Magic: The Gathering is such an interesting game because of how modular it is. As one of the game’s most popular formats, Commander is very indicative of this modularity. Today, I want to discuss a deck built upon my love of cross-format archetypes. The influence dates back to Mirage-era early Magic and has been a fascination that, until recently, I was unable to appropriately port over to Commander. Today’s deck has also helped reinvented the way that I think about deck building and has allowed me to find the upper limit of a power level that I am comfortable bringing to an unprepared table.

In my wildest dreams I never thought that Chatterfang, Squirrel General would be the general that would fit into all of these categories. As I will be discuss, it has surpassed my wildest expectations and become a deck that I love to play, but also know can only be done in limited samplings. And I think that distinction is a fascinating thing for any Commander player to really try to self-assess. Everyone’s metagame is different and there should be no reason why anyone feels like they need to pull their punches at the expense of having their own fun. But this experience has made me more aware of just what a powerful Commander deck can do to unsuspected players.

Notable pieces of the original Prosperous Bloom deck. Cadaverous Bloom, Prosperity, and Drain Life

Prosperous Beginnings

The journey to create this deck dates back almost a decade, with the intention to recreate Magic’s first competitive combo deck, Prosperous Bloom, in Commander. While I had heard the name thrown around a lot, I don’t remember precisely where I learned the actual make-up of the deck. It may have been one of Michael J. Flores‘ podcast appearances or directly from Mark Rosewater’s “Drive to Work” podcast. Regardless, the idea of the competitive combo deck immediately intrigued me and I wanted to find a way to bring the concept to life in Commander.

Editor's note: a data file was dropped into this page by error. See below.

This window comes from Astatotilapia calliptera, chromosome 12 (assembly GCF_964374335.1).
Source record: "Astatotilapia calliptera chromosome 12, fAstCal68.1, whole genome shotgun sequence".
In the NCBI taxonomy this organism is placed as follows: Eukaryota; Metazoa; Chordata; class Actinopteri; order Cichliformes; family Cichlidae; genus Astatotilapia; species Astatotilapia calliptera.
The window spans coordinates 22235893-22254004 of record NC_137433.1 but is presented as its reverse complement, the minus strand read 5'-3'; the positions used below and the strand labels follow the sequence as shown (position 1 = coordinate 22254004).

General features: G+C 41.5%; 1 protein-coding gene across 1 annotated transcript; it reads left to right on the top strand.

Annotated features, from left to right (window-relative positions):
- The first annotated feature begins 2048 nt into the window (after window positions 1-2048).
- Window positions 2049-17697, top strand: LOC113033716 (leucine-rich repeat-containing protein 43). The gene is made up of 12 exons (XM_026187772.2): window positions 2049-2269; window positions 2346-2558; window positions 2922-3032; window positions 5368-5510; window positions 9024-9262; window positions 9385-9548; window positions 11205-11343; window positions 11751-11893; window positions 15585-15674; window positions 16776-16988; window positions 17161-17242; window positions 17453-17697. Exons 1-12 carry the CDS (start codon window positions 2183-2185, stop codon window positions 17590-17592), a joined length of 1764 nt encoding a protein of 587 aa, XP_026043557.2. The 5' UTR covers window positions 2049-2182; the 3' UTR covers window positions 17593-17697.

Looking at the original combo, using Cadaverous Bloom to cast a large Prosperity, leading to more Prosperities, and finally exiling cards to a Drain Life is a game plan that is perfectly reasonable for sixty-card formats. But for a long time I wasn’t adept enough at deck construction to backwards engineer this strategy into Commander. Before I had really learned the art of adaptation of archetypes, I assumed that I needed to craft something solely from the Sultai color identity, because those were the colors being used in the 1997 inspiration. I probably made half a dozen drafts of Damia, Sage of Stone or The Mimeoplasm between 2014 and 2016, before ultimately putting the idea away until this year.